Senate Committee on Education Chair Jill Tokuda talks about the purpose of today’s, January 25, 2012, upcoming joint Education informational briefing to discuss the progress of Hawaii’s Race to the Top grant status. Chair Tokuda briefly touches upon teacher evaluation, potential legislation, Race to the Top assurances, and Hawaii’s ability to hold on to those funds.

Click here to view the notice of informational briefing.

 

Click here to view the video.

Joint Info Brief Held on DOE’s Special Education Programs

On Monday, November 14, 2011, the Senate and House Committees on Education held a joint informational briefing to receive a comprehensive overview of the State’s special education programs. During the briefing, the Hawaii Department of Education (DOE) and the WestEd Center for Prevention and Early Intervention (CPEI) presented committee members with findings of the State’s special education programs and processes, including mental and behavioral health.

The DOE contracted the WestEd Center for Prevention and Early Intervention (CPEI) to conduct the comprehensive review in order to identify strengths and weaknesses in Hawaii’s special education programs. In a report, which compiles results and recommendations based on findings from the review, WestEd offers a series of recommendations for systemic improvement. These recommendations encompass a range of categories including: improvements to the organization and structure, allocation of recourses and management and accountability, and service provisions and program and student performance outcomes.

“Evaluation of the State’s special education programs and processes is critical to ensuring that we are effective in supporting all of our students’ unique abilities and needs,” said Senate Committee on Education Chair Jill Tokuda. “It is my hope that we can use the findings and recommendations in this report to guide us as we constantly seek to better utilize our resources to build upon our strengths and focus on those areas that need improvement.”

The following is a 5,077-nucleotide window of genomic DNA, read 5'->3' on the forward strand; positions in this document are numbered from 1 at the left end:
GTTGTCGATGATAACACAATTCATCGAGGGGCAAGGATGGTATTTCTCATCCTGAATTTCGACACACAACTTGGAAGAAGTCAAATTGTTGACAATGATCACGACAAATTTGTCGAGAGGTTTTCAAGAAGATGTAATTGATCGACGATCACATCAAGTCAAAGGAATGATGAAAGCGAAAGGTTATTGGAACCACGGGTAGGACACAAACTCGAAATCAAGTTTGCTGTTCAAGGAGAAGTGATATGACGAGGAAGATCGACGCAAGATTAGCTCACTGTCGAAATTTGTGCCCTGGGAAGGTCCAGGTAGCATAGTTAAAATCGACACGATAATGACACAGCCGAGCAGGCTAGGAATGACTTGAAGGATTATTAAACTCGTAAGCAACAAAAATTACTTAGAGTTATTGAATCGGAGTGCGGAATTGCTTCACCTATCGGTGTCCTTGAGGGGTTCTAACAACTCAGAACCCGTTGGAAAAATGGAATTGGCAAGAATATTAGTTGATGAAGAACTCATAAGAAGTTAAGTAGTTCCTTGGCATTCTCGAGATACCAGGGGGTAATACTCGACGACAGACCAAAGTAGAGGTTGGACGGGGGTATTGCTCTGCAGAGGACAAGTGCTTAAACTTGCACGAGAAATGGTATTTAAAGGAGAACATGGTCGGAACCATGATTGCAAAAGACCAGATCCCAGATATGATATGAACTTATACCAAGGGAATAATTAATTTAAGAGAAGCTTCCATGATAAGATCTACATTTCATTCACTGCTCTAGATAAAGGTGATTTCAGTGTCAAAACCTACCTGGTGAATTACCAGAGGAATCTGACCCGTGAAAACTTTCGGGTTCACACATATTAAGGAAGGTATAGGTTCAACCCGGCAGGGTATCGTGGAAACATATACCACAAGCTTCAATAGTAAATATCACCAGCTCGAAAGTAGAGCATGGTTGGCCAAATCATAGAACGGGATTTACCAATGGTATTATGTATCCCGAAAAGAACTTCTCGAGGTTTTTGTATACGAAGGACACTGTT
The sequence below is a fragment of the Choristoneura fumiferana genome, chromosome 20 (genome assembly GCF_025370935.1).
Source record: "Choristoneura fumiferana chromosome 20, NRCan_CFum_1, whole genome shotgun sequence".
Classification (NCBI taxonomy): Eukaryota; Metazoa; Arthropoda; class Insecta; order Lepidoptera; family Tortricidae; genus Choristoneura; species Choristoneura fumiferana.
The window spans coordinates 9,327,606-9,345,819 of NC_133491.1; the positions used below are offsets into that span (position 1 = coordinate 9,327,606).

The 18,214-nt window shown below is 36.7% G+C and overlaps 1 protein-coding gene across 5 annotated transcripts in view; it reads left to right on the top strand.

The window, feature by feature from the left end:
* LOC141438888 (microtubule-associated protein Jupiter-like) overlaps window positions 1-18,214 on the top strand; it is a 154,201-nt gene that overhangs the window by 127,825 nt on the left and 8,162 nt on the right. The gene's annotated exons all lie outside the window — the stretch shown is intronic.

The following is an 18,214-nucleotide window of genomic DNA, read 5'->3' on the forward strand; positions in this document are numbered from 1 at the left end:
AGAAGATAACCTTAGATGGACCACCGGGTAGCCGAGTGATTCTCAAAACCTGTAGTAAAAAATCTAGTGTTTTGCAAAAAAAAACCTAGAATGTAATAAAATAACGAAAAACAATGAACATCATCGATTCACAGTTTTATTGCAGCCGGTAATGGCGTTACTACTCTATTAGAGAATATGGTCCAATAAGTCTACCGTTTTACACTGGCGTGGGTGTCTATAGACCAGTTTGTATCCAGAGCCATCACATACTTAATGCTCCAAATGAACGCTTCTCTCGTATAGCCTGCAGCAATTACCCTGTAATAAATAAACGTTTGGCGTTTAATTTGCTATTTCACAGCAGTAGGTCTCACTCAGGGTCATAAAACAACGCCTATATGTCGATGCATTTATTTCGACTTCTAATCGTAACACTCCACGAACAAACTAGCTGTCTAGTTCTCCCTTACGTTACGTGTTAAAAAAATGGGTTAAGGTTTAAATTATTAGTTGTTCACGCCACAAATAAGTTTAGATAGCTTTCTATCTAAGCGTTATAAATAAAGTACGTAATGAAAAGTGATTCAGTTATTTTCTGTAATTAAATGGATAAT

Senator Tokuda has requested the DOE to prepare and share with the committees an outline of the department’s plan, objectives and timeline for the recommended improvements to the State’s special education services.

With WestEd’s help over the next several months, the DOE will work towards creating the systemic change recommended to improve special education programs.

The presentation, “Hawaii Public Schools: Special Education Review” and report, from the informational briefing can be downloaded from the hearing notice at: http://www.capitol.hawaii.gov/session2011/hearingnotices/HEARING_EDU-EDN_11-14-11_INFO_.HTM.

WAM & EDU West Oahu Site Visit

On On October 25, 2011, members of the Senate Committees of Ways and Means (WAM) and Education (EDU) conducted joint site visits in the West Oahu area. The sites visited included the University of Hawaii West Oahu Campus and NewTech at Nanakuli High and Intermediate School. Senators received updates on the progress of school construction and educational initiatives.

University of Hawaii West Oahu Campus


While visiting the University of Hawaii (UH) West Oahu Campus, WAM and EDU Committee members were able to tour the school’s construction site. The UH West Oahu Campus development focuses on green planning and design and constructing buildings to meet the U.S. Green Building Council Leadership in Energy and Environmental Design (LEED) Green standards.

Nanakuli High and Intermediate School


Senators visited Nanakuli High and Intermediate School to receive updates on the school’s New Tech Initiative and their efforts within the Department of Education Zone of School Innovations for Hawaii’s Race to the Top.

The school is part of the New Tech Network, which “works nationwide with schools, districts and communities to develop innovative public high schools.” The program has also garnered public and private support. Public-private partnerships have been formed with organizations such as Kamehameha schools.